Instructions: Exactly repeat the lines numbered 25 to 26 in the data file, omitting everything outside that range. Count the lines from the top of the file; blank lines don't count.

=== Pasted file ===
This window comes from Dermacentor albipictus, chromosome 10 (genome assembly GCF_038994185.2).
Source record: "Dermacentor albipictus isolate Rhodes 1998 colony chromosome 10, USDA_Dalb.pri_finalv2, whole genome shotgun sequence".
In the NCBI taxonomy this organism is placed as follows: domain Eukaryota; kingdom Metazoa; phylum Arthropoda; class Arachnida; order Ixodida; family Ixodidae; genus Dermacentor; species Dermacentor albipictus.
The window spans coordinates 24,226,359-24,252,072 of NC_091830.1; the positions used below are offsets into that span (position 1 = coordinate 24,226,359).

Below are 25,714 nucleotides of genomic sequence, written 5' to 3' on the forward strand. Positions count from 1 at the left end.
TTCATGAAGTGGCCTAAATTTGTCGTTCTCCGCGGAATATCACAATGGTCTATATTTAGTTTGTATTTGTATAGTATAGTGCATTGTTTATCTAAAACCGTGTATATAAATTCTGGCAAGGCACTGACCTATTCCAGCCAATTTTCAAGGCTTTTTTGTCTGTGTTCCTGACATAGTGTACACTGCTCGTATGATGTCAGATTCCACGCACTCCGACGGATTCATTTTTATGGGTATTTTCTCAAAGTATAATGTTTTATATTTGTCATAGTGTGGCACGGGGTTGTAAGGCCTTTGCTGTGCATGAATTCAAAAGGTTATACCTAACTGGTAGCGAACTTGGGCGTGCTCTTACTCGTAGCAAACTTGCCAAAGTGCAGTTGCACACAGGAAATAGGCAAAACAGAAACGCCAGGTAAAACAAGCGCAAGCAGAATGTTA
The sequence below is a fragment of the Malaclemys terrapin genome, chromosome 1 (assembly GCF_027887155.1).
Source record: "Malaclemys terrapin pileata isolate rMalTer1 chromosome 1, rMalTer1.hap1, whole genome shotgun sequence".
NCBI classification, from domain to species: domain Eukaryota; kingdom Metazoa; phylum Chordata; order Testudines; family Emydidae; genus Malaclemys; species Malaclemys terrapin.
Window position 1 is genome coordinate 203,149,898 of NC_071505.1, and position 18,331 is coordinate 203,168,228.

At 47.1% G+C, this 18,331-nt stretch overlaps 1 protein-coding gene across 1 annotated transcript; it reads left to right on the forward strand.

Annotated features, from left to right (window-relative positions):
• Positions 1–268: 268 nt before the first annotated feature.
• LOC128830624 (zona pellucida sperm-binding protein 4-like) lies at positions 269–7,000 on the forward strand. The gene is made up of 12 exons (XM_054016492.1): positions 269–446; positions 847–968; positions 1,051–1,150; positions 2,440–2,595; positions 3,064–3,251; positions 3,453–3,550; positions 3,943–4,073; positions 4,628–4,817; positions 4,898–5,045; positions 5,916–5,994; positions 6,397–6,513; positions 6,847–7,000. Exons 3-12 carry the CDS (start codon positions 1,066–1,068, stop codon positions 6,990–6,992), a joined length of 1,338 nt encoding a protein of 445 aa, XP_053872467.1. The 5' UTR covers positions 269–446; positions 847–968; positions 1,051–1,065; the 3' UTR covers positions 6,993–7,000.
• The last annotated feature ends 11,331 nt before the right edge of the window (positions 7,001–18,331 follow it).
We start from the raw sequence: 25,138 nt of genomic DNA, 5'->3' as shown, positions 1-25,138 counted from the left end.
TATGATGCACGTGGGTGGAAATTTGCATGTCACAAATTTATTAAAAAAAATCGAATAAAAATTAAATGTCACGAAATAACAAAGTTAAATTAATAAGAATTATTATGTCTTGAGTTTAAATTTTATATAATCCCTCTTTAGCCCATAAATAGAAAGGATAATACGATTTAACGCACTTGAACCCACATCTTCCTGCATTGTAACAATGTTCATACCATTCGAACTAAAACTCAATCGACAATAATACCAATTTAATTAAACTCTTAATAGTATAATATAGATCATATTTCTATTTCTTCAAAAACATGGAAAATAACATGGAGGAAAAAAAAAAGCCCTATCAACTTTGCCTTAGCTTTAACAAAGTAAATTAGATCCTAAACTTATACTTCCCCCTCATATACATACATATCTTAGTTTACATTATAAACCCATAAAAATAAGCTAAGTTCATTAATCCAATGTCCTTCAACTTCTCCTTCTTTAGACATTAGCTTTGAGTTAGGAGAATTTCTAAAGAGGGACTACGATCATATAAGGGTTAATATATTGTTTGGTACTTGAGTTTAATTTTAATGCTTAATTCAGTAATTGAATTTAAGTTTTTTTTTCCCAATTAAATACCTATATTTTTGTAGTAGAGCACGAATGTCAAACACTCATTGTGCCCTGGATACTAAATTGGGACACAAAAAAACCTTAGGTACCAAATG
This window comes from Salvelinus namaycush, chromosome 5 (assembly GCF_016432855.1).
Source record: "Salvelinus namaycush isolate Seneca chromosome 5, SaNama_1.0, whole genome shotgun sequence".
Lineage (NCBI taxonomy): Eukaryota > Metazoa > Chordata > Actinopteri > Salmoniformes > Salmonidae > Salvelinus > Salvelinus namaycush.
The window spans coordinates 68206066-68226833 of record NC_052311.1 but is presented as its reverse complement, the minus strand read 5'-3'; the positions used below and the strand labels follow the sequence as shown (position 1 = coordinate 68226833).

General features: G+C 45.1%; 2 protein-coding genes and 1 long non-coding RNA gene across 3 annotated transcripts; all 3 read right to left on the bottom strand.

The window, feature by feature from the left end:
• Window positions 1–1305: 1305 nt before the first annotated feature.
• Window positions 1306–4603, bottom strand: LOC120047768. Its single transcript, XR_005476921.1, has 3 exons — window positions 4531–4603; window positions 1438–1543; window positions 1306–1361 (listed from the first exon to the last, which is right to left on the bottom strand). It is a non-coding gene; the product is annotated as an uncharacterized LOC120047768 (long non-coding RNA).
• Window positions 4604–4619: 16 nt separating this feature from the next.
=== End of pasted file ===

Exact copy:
• Window positions 1306–4603, bottom strand: LOC120047768. Its single transcript, XR_005476921.1, has 3 exons — window positions 4531–4603; window positions 1438–1543; window positions 1306–1361 (listed from the first exon to the last, which is right to left on the bottom strand). It is a non-coding gene; the product is annotated as an uncharacterized LOC120047768 (long non-coding RNA).
• Window positions 4604–4619: 16 nt separating this feature from the next.